Phillies' Play Ball youth clinics grow in 2nd year
Ballgirls, RBI alumni hope to spark interest in baseball, softball
By Ben Harris
PHILADELPHIA -- Maybe the only people who had a better time than the participants in Saturday's Play Ball clinics at the Phillies MLB Urban Youth Academy fields were the instructors who passed on the initiative's values and goals.
Two former Philadelphia Reviving Baseball in Inner Cities (RBI) program players with college baseball experience were among the coaches at the baseball clinic, examples of the program's success stories. On the softball fields, the Phillies Ballgirls became impromptu celebrities among the younger girls they mentored.
"A big part of being a ballgirl is being that female role model for the younger kids and letting them know that softball is important and it should be important. That's why we're here," said Allison Waddington, a former softball player at La Salle University and an instructor at the softball clinic that drew around 170 players to Franklin Delano Roosevelt Park. Later Saturday night at Citizens Bank Park was the 13th annual Youth Softball Celebration.
In a five-minute conversation, she was asked for autographs from youth softball players four times.
The softball clinic grew in its second year. Phillies director of youth baseball development Jon Joaquin said that in the future, 300 total participants in the baseball and softball clinics would be "an awesome number."
Around 250 turned out Saturday.
Demetrius Isaac, a baseball player at Chestnut Hill College and a coach at the baseball clinic, said he feeds off the energy the kids displayed. He played RBI throughout his high school career.
"It was a blast," he said of playing RBI. "It changed my whole perspective on baseball."
The Play Ball initiative encourages all forms of baseball play, regardless of level or structure of competition. Isaac knows kids are impressionable at a young age, and with outreach like this, many could find they really like baseball.
"Kids at this age really don't know what they want to do yet," Isaac said. "If they just come out and we can show that baseball is a good time and you can have fun playing baseball, maybe they'll pick it up and want to play more."
The second annual Play Ball Weekend features a variety of youth engagement activities by nearly 200 Major League and Minor League clubs to highlight the fun of youth baseball and softball. It is a complementary program of the Play Ball initiative, designed by MLB to celebrate youth baseball and softball participation. MLB has provided clubs with more than 300,000 youth plastic bat and ball sets to distribute in both ballparks and at community events.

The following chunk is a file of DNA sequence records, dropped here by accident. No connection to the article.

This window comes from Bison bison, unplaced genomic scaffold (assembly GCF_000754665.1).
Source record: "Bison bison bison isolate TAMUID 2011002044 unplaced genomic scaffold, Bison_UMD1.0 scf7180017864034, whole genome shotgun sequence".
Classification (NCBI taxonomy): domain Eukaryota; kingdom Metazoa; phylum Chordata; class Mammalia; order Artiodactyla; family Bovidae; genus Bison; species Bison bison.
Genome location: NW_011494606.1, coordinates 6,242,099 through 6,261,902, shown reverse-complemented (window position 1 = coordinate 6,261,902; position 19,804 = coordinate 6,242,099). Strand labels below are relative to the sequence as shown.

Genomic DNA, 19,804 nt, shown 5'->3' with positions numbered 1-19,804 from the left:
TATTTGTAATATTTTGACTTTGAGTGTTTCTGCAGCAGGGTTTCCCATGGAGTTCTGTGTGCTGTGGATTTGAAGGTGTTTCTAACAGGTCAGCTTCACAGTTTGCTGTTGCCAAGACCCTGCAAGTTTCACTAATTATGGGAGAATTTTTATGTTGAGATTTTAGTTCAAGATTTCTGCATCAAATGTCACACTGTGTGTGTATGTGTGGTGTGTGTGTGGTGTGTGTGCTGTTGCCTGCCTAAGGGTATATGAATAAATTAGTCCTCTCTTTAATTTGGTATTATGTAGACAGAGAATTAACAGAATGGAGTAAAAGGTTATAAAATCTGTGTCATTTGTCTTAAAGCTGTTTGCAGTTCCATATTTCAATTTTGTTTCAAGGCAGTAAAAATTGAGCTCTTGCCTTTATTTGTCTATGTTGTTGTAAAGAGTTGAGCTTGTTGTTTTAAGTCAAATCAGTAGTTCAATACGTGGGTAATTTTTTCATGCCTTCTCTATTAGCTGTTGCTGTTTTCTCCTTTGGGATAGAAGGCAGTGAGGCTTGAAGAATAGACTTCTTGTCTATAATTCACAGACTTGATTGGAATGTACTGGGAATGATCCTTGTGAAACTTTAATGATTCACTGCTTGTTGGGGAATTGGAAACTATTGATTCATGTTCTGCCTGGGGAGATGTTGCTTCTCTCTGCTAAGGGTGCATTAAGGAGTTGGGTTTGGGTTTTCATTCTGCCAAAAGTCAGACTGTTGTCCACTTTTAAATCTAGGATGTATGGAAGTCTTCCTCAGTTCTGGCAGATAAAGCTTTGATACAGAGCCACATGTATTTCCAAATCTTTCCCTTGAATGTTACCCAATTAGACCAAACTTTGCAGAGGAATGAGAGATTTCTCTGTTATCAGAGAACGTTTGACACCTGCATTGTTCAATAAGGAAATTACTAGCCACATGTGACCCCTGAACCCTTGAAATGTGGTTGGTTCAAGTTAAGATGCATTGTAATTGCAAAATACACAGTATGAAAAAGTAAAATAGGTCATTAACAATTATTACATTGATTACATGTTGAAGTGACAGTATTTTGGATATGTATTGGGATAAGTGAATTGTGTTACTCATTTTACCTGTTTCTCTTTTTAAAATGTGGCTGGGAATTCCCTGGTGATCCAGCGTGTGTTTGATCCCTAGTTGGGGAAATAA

Many MLB clubs are hosting skills and physical fitness clinics as well as surprise "takeovers" of youth baseball and softball games or practices featuring appearances by Major League players, alumni, mascots, public address announcers and more. Activities will include kids participating in special news conferences, pregame meet-and-greets and catches with players, ceremonial first pitches, public address duties, lineup card exchanges, taking the field with players, postgame running the bases and more. Major League players, coaches and managers will wear Play Ball Weekend patches during the weekend's games, and players on home clubs will wear custom T-shirts during batting practice on the date of their club's activations.
Teams that are on the road Saturday and Sunday will host their Play Ball Weekend activities during another homestand.
The Phillies clinic's success is in creating what Joaquin called "touch points," or places where youth athletes can interact with baseball on a tangible level. Such interactions could foster a love for the game.
The idea of baseball, in its various shapes and levels of competition, harkens back to Joaquin's childhood.
"When I was a kid, all we did was think about picking up a ball and going to the yard and doing a home run derby or any type of thing that had to do with baseball. And this was just an opportunity for us to do that," Joaquin said.
But the thread of baseball, in any shape or form, is common and remains the driving force behind the Play Ball campaign.
"I think a lot of these kids who participate will know that there's a lot more out there than just the game; you can have fun doing it as well. Just to get a bat and a ball in their hand is real key for these guys to see it," Joaquin said.
Ben Harris is a reporter for MLB.com based in Philadelphia. This story was not subject to the approval of Major League Baseball or its clubs.